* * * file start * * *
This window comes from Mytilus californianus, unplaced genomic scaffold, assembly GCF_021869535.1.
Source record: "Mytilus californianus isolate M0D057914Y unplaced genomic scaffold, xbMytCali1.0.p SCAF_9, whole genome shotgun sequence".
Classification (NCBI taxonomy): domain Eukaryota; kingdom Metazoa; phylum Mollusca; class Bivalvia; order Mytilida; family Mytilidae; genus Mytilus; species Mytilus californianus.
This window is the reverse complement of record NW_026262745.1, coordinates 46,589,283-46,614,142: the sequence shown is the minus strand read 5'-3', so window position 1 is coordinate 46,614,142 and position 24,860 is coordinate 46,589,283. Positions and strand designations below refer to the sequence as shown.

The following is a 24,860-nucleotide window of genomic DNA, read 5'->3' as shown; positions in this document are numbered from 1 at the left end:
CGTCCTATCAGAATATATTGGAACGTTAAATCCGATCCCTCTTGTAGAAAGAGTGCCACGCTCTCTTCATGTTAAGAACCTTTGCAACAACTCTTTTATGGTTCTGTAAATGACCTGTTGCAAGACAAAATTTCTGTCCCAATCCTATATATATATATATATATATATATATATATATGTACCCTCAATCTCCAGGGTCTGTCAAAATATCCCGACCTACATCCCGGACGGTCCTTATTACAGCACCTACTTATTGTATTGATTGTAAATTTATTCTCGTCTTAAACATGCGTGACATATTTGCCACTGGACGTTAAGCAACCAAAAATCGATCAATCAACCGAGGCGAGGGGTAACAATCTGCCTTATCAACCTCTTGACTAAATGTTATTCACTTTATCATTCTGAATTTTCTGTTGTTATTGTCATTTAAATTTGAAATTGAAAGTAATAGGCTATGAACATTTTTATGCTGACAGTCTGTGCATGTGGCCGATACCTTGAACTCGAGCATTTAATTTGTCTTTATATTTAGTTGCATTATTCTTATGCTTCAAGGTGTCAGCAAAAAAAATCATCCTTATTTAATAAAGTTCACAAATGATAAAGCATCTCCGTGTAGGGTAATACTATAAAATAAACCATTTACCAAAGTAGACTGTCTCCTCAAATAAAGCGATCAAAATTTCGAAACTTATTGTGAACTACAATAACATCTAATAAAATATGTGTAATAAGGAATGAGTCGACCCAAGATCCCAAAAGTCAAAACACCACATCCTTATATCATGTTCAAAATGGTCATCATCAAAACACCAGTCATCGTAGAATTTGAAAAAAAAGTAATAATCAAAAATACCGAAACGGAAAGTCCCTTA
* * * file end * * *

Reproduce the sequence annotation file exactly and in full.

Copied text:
This window comes from Mytilus californianus, unplaced genomic scaffold, assembly GCF_021869535.1.
Source record: "Mytilus californianus isolate M0D057914Y unplaced genomic scaffold, xbMytCali1.0.p SCAF_9, whole genome shotgun sequence".
Classification (NCBI taxonomy): domain Eukaryota; kingdom Metazoa; phylum Mollusca; class Bivalvia; order Mytilida; family Mytilidae; genus Mytilus; species Mytilus californianus.
This window is the reverse complement of record NW_026262745.1, coordinates 46,589,283-46,614,142: the sequence shown is the minus strand read 5'-3', so window position 1 is coordinate 46,614,142 and position 24,860 is coordinate 46,589,283. Positions and strand designations below refer to the sequence as shown.

The following is a 24,860-nucleotide window of genomic DNA, read 5'->3' as shown; positions in this document are numbered from 1 at the left end:
CGTCCTATCAGAATATATTGGAACGTTAAATCCGATCCCTCTTGTAGAAAGAGTGCCACGCTCTCTTCATGTTAAGAACCTTTGCAACAACTCTTTTATGGTTCTGTAAATGACCTGTTGCAAGACAAAATTTCTGTCCCAATCCTATATATATATATATATATATATATATATATATGTACCCTCAATCTCCAGGGTCTGTCAAAATATCCCGACCTACATCCCGGACGGTCCTTATTACAGCACCTACTTATTGTATTGATTGTAAATTTATTCTCGTCTTAAACATGCGTGACATATTTGCCACTGGACGTTAAGCAACCAAAAATCGATCAATCAACCGAGGCGAGGGGTAACAATCTGCCTTATCAACCTCTTGACTAAATGTTATTCACTTTATCATTCTGAATTTTCTGTTGTTATTGTCATTTAAATTTGAAATTGAAAGTAATAGGCTATGAACATTTTTATGCTGACAGTCTGTGCATGTGGCCGATACCTTGAACTCGAGCATTTAATTTGTCTTTATATTTAGTTGCATTATTCTTATGCTTCAAGGTGTCAGCAAAAAAAATCATCCTTATTTAATAAAGTTCACAAATGATAAAGCATCTCCGTGTAGGGTAATACTATAAAATAAACCATTTACCAAAGTAGACTGTCTCCTCAAATAAAGCGATCAAAATTTCGAAACTTATTGTGAACTACAATAACATCTAATAAAATATGTGTAATAAGGAATGAGTCGACCCAAGATCCCAAAAGTCAAAACACCACATCCTTATATCATGTTCAAAATGGTCATCATCAAAACACCAGTCATCGTAGAATTTGAAAAAAAAGTAATAATCAAAAATACCGAAACGGAAAGTCCCTTA